The Tort of Seduction: Fathers and Daughters in Nineteenth-Century Canada
Constance B. Backhouse
University of Ottawa - Common Law Section
Dalhousie Law Journal 10 (1986) 45-80
The tort of seduction was based in feudal notions that certain people could hold property interests in other people – namely masters with a proprietary interest in servants. In nineteenth-century Canada, the tort was so narrow that it related almost exclusively to fathers' suing men who seduced their daughters for loss of services. Though fathers' proprietary interest in their daughters' chastity and services was reenforced by the legislature, seduction actions were increasingly problematic as women became more independent and left home to work waged jobs. Courts struggled to reconcile the proprietary interest of fathers that treated women as a passive species of property, recognition of women's increasing independence, and judges' antagonism toward women who became pregnant out of wedlock. As a result, the judiciary eroded the effectiveness of the tort of seduction. Nevertheless, fathers continued to pursue and win tort actions in seduction. The lawsuits sought to assert patriarchal property interests in the face of a family unit undergoing drastic change in the face of modernization.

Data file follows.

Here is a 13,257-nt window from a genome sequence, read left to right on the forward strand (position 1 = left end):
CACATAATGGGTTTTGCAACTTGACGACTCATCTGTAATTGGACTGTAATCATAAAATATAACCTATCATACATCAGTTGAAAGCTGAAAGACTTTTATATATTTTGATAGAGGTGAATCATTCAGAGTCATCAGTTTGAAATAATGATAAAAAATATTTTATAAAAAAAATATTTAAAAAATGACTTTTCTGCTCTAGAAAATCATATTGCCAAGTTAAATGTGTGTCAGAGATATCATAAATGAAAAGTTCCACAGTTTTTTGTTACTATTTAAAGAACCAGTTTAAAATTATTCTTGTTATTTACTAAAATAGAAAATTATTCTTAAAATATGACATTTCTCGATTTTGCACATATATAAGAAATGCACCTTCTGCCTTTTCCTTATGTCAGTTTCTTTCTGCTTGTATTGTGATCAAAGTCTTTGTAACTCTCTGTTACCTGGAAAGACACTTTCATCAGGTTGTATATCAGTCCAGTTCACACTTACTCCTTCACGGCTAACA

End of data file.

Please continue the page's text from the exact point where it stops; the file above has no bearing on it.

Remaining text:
Number of Pages in PDF File: 36
Keywords: tort, seduction, feminist, feminism, property, proprietary, nineteenth, century, 19th, Canada, Canadian, law, legal, father, daughter, sex, patriarchy, family, seduce, seducing, men, women, sue, suing, Backhouse, history, historical, 1800s, patriarch, pregnant, independent, service, servicesAccepted Paper Series
Date posted: May 25, 2013
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